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The Quality of Work-life among Intensive Care Unit Nurses at Governmental Hospitals in Gaza Strip

Jabari MA* and Salah M

School of Public Health, Al-Quds University, Nursing & Health Science Department, University College of Applied Sciences, Ministry of Health, Gaza, Palestine

*Corresponding Author:
Jabari MA, PhD
School of Public Health
Al-Quds University
Nursing & Health Science Department
University College of Applied Sciences
Ministry of Health, Gaza, Palestine
Tel: 00972592588628
E-mail: [email protected]

Received Date: April 23, 2020; Accepted Date: May 19, 2020; Published Date: May 26, 2020

Citation: Jabari MA, Salah M (2020) The Quality of Work-life among Intensive Care Unit Nurses at Governmental Hospitals in Gaza Strip. J Nurs Health Stud. Vol.5 No.2:4 DOI: 10.36648/2574-2825.5.2.4

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Abstract

Objective: The overall aim of this study is to assess the quality of work-life among nurses working in ICU departments at governmental hospitals in the Gaza Strip.

Methods: The researcher used a quantitative cross-sectional descriptive design. The population of the study consisted of all ICU nurses working at 5 Governmental Hospitals in the Gaza Strip/Palestine. A self-administered questionnaire was distributed to 102 nurses which was developed by the researcher, out of which (88.6%) responded, data was analyzed by using the statistical package of social science version 23 using descriptive statistics, means, standard deviation onesample t-test, and independent t-test. The validity of the questionnaire was tested and the total instrument reliability test (Cronbach’s Alpha) gave a score of 0.924 and it is considered a high score.

Results: The results of the study showed, about two-thirds of the participants (75.5%) were married, and the respondents' age was between 21 and 50 years and the highest number of nurses 50 (49.0%) aged 30-39 years, and the nurses had bachelor (85.3%) while (9.8%) had mastered. The males represented (76.5%) of the participants and their years of experience in ICU were between 1 and 15 years. And the results of this study showed that the overall level of work-life domains was moderate (mean=3.31, S.D. =0.48) with total relative weight (66.2%), and the total weight for each domain as following job autonomy domain gets the first rank followed by job satisfaction followed by staff retention, and last rank domain was work environment with relative weight as follow (72.0%), (69.4%), (63.5%) and (62.5%). Also result showed statistically significant differences between nurses' responses regarding gender, female nurses have higher mean in quality of worklife domains compared to males, while no statistically significant differences between the quality of work-life domains with qualification, job title, marital status and Experience years in ICU.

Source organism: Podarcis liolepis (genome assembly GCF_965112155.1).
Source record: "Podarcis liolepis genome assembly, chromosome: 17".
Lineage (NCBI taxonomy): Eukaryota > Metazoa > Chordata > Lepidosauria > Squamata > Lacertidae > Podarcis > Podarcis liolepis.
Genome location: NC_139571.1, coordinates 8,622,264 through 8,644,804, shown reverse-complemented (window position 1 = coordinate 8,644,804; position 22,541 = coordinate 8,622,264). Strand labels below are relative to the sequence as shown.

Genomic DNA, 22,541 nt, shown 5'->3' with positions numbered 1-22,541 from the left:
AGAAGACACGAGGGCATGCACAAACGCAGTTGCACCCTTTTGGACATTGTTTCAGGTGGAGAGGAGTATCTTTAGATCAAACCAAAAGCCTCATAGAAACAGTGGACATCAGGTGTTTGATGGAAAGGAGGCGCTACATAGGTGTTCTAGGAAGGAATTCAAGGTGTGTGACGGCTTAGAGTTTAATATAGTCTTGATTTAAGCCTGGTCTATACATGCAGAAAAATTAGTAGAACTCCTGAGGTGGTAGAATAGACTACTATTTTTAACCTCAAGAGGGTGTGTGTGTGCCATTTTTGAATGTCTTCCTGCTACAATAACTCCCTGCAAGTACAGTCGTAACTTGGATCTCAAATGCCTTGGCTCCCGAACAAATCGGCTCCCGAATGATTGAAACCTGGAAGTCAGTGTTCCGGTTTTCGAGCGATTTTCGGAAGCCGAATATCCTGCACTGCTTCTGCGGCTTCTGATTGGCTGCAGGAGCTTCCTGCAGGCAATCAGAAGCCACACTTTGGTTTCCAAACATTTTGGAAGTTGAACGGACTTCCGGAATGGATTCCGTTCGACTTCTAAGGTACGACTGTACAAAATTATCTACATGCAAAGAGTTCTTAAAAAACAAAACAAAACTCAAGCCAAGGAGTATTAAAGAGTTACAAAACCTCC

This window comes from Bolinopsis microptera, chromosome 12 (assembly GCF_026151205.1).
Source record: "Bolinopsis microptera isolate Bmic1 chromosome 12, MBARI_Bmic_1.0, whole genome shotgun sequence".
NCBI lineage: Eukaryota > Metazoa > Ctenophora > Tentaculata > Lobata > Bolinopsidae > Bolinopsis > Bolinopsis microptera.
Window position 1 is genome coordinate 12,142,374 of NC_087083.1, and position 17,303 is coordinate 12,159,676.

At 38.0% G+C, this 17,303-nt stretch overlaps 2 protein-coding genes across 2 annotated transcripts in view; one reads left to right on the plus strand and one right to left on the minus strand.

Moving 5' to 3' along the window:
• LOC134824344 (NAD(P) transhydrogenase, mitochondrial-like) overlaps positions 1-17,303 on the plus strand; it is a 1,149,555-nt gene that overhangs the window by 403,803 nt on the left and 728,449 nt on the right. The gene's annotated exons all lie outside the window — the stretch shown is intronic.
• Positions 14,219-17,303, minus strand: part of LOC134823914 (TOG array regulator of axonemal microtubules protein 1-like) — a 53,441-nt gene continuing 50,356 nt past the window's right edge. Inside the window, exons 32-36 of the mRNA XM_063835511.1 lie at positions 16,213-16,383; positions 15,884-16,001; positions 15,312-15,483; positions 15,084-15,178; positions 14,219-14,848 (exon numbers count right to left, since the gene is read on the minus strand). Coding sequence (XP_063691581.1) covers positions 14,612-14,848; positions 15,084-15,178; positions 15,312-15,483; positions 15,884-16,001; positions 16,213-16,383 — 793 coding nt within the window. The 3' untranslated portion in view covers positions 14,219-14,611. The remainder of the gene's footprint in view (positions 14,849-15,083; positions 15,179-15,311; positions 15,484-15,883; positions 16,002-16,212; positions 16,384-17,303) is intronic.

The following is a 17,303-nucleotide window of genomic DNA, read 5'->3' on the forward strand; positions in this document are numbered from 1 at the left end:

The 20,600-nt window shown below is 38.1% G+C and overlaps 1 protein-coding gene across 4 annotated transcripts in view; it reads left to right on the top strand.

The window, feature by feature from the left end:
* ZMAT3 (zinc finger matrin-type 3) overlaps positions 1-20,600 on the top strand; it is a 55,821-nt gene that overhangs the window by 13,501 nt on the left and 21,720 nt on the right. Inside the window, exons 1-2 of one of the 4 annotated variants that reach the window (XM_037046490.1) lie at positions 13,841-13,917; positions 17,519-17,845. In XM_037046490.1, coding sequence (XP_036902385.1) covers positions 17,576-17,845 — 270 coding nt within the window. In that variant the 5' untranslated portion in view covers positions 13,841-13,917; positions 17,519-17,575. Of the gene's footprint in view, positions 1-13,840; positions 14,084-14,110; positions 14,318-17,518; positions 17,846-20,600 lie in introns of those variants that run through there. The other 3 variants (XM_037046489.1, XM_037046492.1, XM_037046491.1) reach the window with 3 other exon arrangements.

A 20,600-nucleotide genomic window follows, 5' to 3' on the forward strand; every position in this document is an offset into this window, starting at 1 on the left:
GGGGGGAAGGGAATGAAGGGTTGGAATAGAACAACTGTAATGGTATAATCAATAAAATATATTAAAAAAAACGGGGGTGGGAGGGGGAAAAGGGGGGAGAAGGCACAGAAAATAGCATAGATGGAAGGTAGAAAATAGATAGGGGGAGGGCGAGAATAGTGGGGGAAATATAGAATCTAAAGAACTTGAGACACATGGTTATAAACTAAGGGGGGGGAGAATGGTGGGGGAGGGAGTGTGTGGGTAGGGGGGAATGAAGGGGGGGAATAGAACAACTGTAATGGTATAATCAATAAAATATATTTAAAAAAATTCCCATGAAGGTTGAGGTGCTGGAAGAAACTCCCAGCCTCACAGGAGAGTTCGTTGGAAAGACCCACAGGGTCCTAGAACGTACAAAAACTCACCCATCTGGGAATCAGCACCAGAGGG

Conclusion: As QWL has an important impact on attracting and retaining employees, it is necessary to pay more attention to the nurses' QWL and its affecting fact ors. The policy makers should develop strategies for improving the nurses' QWL, so that, nurses will be able to perform better care for their patients. This research provides an initial step in understanding the work-life of ICU nurses at governmental hospitals in GS.

Keywords

Nurses; Quality of work-life; Intensive care unit nurses

Introduction

The quality of work-life (QWL) is defined as the level to which people who are working in the organization yield both personal and work satisfaction by achieving the goals of the organization [1]. Quality of nursing care is considered as an important aspect in evaluating the quality of health care. The quality of nursing and health care is directly interlinked to levels of job satisfaction among nurses and on the quality of nurse’s worklife. The rapidly changing health care environment has had an impact on the nursing work environment, workload, and quality of nursing work-life [2]. High quality of work-life is essential for organizations to achieve high performance and growth in profitability and to continue to attract and retain employees, QWL is a comprehensive, department-wide program designated to improve employee satisfaction, strengthening workplace learning and helping employees had better manage change and transition. Dissatisfaction with QWL is a problem, which affects almost all workers regardless of position or status [3]. Health organizations in many countries have faced some difficulties like shortage of health experts, and increase the turnover rate, especially amongst nurses. Nurse turnover has a negative impact on the ability to encounter the patient's needs and deliver high standards of care [4]. Job satisfaction was the most commonly conducted research in nursing. Job satisfaction mainly focuses on the likes and the dislikes of the employees and little interest is given to the work environment. Therefore, problems related to the nursing work environment were not much addressed. Effective nurse managers play an important role in staff nurse retention and the quality of patient care [5]. Nurses' retention factors were categorized into three: organizational, role, and personal. Intentions to stay and retention of nurses are multifactorial [6]. The study aimed to assess the quality of worklife among nurses working in (ICU) Intensive Care Unit Nurses departments at governmental hospitals in Gaza Strip (GS). The significance of this study was that the findings would heighten awareness of the effect of quality of work-life in hospitals.

Research Methodology

Research design